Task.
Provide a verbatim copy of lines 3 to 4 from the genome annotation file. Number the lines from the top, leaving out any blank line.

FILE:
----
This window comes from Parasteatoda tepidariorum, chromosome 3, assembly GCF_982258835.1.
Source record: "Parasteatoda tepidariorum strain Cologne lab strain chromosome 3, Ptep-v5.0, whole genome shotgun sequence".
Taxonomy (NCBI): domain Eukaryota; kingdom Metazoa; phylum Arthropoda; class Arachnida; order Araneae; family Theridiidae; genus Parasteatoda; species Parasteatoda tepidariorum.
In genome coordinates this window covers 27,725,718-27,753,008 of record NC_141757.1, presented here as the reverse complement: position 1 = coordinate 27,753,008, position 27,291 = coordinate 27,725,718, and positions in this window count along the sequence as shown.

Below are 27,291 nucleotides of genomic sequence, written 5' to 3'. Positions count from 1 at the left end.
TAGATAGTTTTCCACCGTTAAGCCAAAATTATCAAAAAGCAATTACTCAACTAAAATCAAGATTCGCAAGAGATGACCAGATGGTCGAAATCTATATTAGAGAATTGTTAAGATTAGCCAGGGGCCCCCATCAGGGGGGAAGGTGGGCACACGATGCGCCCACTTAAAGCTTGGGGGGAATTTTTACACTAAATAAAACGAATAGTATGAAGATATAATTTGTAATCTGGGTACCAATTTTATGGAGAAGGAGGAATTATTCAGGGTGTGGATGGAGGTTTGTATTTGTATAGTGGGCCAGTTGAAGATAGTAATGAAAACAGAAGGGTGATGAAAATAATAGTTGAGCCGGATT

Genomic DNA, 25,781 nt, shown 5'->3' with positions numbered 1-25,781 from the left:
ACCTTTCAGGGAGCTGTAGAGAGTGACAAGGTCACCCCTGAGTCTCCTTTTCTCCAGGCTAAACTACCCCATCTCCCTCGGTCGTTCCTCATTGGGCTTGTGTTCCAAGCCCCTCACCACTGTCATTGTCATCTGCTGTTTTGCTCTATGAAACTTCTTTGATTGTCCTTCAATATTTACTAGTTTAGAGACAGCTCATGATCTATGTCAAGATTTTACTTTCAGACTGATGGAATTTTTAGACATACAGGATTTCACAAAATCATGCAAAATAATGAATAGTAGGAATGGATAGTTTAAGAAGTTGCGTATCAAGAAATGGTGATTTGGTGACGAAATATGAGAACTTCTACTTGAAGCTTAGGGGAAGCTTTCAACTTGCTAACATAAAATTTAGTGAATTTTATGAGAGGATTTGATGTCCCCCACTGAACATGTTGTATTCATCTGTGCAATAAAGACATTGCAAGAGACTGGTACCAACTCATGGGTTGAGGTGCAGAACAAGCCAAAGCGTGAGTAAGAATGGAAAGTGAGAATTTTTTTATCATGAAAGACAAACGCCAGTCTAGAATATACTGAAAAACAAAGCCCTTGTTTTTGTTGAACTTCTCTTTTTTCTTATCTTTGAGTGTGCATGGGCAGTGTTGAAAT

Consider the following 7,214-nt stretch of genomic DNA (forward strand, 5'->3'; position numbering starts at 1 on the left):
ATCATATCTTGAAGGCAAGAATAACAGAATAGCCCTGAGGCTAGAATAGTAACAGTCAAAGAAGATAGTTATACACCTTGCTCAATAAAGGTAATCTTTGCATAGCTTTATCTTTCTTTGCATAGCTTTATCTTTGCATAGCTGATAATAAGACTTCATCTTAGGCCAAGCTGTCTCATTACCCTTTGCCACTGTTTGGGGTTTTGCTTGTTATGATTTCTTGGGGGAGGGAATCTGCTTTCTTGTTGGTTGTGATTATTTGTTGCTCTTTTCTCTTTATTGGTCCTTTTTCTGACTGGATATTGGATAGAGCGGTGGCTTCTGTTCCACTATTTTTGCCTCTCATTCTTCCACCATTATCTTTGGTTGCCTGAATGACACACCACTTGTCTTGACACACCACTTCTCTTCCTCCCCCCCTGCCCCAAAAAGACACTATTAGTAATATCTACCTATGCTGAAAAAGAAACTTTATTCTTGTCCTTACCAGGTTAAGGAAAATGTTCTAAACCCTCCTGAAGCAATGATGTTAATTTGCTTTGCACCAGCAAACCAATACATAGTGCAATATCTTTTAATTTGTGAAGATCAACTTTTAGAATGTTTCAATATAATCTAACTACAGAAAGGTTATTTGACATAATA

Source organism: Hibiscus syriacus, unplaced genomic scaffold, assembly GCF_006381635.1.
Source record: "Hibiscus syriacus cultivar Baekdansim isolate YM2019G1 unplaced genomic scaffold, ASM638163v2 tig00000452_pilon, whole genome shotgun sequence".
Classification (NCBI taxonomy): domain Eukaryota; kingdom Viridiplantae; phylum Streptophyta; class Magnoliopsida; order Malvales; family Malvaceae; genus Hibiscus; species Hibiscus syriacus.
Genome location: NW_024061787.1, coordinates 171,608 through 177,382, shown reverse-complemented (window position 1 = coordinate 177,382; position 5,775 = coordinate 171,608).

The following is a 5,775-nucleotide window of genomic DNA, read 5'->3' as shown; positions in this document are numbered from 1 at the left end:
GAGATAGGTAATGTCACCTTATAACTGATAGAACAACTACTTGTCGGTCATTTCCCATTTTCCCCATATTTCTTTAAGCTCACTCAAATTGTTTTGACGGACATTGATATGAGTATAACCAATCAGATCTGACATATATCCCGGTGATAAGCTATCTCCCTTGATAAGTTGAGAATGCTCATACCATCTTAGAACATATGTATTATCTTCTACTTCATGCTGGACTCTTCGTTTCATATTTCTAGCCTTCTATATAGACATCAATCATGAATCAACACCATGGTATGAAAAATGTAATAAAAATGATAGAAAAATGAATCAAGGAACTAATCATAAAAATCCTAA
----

Taxonomy (NCBI): domain Eukaryota; kingdom Metazoa; phylum Arthropoda; class Arachnida; order Araneae; family Theridiidae; genus Parasteatoda; species Parasteatoda tepidariorum.
In genome coordinates this window covers 27,725,718-27,753,008 of record NC_141757.1, presented here as the reverse complement: position 1 = coordinate 27,753,008, position 27,291 = coordinate 27,725,718, and positions in this window count along the sequence as shown.